Another week of action, adventure and mystery as the Jewish people wander the desert in their 38th year. First, the laws of the red heifer (Parah Adumah) which was burnt with cedar wood, hyssop and scarlet thread. The ashes were then used in a purification ceremony for those who had come in contact with the dead. Strangely enough, all who were involved in the making of the ashes became ritually impure, but all who were sprinkled with them became ritually pure. It is a lesson that we must do the commandments even if we can't understand them. God decreed the commandments. They are for our benefit. We may not always know why.

Miriam, Moshe's sister and a prophetess, dies. The portable well which had accompanied the Israelites on her merit, ceased to flow. Once again the people rebelled against Moshe and Aharon because of the lack of water. The Almighty tells Moshe to speak to the rock for water. Moshe gets angry and hits the rock and water rushes forth. However, the Almighty punishes Moshe and Aharon for not sanctifying Him by forbidding their entry into the land of Israel. (It pays to follow instructions and to withhold anger!)

Aharon dies. His son, Elazar, is appointed the new High Priest. The Canaanite king of Arad attacks the Israelites and later is soundly defeated. Then there is another rebellion over the food and water which is answered by a plague of poisonous snakes. Moshe prays for the people and is instructed by God to put the image of a snake on a high pole. All who saw it would think of God, repent and live.

The Israelites then annihilate the Amorites and Bashanites who not only would not let us pass peacefully through their lands, but attacked us. There are many questions which need to be asked. Please consult the original work and a good commentary.

* * *

Dvar Torah
based on Love Your Neighbor by Rabbi Zelig Pliskin

When the Israelites wanted to pass through the land of the Amorites, they sought permission. The Torah states:

"And Israel sent messengers to Sichon, King of the Amorites, saying ..." (Numbers 21:21).

The Midrash says that there are many commandments that the Torah requires us to fulfill when the opportunity arises, but the Torah does not require us to actively pursue the particular situation. However, you are obligated to pursue peace as it is written, "Seek peace and pursue it" (Psalms 34). Therefore, Israel sent messengers to Sichon to seek peace (Bamidbar Rabbah 19:16). Hillel said, "Be a disciple of Aharon: love peace and pursue peace, love people and draw them near to the Torah (Pirke Avos 1:12).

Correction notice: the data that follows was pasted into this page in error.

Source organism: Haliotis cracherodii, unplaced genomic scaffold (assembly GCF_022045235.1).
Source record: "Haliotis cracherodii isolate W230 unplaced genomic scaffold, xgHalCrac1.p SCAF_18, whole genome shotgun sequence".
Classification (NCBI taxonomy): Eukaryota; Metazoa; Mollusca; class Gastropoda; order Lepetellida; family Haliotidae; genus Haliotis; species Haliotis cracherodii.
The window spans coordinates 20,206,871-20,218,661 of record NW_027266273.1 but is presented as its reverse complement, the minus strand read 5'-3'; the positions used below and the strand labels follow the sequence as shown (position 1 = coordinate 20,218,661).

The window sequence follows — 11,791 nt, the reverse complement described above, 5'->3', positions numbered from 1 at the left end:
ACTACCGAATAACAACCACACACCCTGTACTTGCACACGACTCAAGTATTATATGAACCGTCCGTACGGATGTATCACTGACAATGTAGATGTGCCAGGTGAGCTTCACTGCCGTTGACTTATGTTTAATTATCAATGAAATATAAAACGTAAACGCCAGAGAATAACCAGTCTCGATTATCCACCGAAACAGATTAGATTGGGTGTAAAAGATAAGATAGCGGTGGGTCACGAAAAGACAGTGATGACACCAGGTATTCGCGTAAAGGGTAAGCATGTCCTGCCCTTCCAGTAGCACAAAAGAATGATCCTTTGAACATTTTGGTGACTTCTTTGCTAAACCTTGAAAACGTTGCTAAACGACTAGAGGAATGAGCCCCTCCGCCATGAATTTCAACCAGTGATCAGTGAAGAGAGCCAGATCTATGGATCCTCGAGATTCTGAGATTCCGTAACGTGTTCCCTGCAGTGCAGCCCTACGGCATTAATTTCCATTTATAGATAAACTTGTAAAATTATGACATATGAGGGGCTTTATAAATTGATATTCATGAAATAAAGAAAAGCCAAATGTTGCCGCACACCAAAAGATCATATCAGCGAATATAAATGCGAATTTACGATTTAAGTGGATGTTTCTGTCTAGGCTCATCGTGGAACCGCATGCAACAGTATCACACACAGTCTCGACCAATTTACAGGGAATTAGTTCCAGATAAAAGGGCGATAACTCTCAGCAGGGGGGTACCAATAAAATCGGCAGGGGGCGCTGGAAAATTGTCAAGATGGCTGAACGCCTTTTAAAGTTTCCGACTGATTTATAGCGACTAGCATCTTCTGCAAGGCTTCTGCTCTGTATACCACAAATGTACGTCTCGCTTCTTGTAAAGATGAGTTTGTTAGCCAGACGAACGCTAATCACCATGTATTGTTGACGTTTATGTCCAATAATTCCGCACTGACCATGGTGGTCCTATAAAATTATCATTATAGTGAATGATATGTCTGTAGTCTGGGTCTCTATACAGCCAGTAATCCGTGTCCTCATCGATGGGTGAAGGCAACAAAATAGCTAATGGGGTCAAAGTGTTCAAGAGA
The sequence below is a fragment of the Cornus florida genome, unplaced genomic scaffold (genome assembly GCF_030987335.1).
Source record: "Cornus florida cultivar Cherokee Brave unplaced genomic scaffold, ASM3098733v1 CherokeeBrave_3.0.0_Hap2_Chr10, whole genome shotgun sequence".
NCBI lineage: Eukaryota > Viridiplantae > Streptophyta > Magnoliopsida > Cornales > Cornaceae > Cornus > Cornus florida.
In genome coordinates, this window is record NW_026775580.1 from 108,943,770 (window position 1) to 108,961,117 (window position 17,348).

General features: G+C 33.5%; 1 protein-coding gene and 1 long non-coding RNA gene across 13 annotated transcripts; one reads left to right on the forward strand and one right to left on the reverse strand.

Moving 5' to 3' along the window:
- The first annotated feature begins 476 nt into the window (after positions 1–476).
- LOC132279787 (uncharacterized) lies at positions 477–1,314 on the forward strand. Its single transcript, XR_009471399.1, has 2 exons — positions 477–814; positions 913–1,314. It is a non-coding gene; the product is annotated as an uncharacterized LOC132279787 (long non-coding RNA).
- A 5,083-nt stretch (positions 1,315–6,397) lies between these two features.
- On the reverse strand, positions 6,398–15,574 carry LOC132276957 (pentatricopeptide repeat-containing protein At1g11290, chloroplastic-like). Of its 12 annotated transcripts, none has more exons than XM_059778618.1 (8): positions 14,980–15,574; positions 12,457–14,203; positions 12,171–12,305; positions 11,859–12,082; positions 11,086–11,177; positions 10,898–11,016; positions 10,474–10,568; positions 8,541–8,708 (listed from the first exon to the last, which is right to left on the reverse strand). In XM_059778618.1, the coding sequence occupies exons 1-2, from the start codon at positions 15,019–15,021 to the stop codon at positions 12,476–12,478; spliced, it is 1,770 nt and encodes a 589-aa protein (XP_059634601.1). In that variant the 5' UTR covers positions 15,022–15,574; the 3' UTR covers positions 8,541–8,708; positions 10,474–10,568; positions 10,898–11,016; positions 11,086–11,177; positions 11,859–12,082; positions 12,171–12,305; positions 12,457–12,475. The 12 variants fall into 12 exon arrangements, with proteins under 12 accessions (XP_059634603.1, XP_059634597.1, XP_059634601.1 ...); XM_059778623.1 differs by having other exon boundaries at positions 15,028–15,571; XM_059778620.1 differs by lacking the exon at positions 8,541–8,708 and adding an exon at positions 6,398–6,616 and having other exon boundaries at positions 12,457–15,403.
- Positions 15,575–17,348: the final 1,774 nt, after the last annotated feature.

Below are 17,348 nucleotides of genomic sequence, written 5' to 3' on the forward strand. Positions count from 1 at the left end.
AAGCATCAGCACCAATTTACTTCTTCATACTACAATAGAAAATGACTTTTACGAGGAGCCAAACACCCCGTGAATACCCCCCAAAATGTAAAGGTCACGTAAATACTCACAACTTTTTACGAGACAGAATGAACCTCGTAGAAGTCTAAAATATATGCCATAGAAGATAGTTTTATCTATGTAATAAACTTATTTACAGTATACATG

All the more so in a marriage. Dr. David Lieberman writes, " 'Giving in' is not about being selfless, but about being sensible. You can be right or you can be happy. You can't always be both." A man once shared with me that he stopped trying to win every discussion with his wife when he realized that if he won that meant that his wife lost -- and he didn't want to be married to a loser!

 

Candle Lighting Times

July 15
(or go to http://www.aish.com/sh/c/)

Jerusalem 7:10
Guatemala 6:17 - Hong Kong 6:53 - Honolulu 6:58
J'Burg 5:16 - London 8:53 - Los Angeles 7:47
Melbourne 5:02 - Mexico City 8:00 - Miami 7:56
New York 8:08 - Singapore 6:58 - Toronto 8:38


Quote of the Week

Three Secrets for a Happy Marriage:

1) Give    2) Give more    3) Give in

--  Rabbi Paysach Krohn

 

 

Happy 70th Anniversary
Ray & Dorothy Packouz

Love, Your Children
& Grandchildren
 
In Loving Memory of
Daniel Stern

Andrew Stern
& Family

 

In Loving Memory of
Arthur Weiss
Asher ben Leib


With deep appreciation,
Geoff Frisch
 
In Loving Memory of
Seymour Deutsch
Shimon ben Ya'akov


Jerry Deutsch
 

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An Amazing Story!

Shabbat Shalom,

Rabbi Kalman Packouz

Copyright © 2018 Rabbi Kalman Packouz